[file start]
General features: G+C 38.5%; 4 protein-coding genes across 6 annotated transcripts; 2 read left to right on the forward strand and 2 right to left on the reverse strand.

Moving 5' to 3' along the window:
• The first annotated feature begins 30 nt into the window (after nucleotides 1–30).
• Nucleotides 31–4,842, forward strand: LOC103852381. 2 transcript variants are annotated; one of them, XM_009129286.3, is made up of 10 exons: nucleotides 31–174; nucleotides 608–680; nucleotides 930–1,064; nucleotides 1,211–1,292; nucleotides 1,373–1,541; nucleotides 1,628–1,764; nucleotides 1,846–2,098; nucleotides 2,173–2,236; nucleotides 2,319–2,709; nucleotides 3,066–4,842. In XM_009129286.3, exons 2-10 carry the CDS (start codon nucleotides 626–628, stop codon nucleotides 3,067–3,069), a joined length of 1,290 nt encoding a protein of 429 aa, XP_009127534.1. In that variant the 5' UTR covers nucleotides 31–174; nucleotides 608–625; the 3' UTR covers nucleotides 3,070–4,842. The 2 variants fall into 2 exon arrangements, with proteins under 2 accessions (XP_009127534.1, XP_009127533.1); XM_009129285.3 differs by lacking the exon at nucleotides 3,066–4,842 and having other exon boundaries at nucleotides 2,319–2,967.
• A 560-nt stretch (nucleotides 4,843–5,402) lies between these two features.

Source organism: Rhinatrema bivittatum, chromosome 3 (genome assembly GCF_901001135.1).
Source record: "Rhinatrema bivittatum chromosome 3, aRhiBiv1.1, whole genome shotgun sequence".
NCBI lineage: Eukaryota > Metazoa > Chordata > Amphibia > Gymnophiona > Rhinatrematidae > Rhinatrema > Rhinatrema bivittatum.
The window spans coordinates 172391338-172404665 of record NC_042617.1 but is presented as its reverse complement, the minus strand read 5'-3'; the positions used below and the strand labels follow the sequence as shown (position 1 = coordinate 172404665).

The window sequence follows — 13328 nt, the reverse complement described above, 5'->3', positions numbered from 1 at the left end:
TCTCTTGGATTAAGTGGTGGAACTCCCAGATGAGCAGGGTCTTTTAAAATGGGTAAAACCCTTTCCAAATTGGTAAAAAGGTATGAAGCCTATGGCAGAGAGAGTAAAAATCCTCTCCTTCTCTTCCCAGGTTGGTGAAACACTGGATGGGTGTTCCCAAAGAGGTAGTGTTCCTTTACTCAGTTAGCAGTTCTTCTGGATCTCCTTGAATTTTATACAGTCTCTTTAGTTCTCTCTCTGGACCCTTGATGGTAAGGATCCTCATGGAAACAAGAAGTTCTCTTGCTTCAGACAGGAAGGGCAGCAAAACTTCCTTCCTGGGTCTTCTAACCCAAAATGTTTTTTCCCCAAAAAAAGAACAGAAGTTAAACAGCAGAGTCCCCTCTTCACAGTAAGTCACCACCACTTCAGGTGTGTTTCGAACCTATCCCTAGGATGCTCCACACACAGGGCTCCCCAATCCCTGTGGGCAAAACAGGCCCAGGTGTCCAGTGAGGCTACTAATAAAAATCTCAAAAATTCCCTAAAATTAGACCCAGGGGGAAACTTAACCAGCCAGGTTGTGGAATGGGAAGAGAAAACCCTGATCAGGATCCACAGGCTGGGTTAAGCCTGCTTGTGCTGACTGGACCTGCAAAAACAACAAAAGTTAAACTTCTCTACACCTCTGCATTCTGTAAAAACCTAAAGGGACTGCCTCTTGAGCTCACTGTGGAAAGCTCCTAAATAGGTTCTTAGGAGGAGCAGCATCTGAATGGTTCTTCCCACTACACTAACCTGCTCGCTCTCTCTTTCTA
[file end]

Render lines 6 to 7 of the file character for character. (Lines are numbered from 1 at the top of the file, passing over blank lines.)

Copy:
Source organism: Rhinatrema bivittatum, chromosome 3 (genome assembly GCF_901001135.1).
Source record: "Rhinatrema bivittatum chromosome 3, aRhiBiv1.1, whole genome shotgun sequence".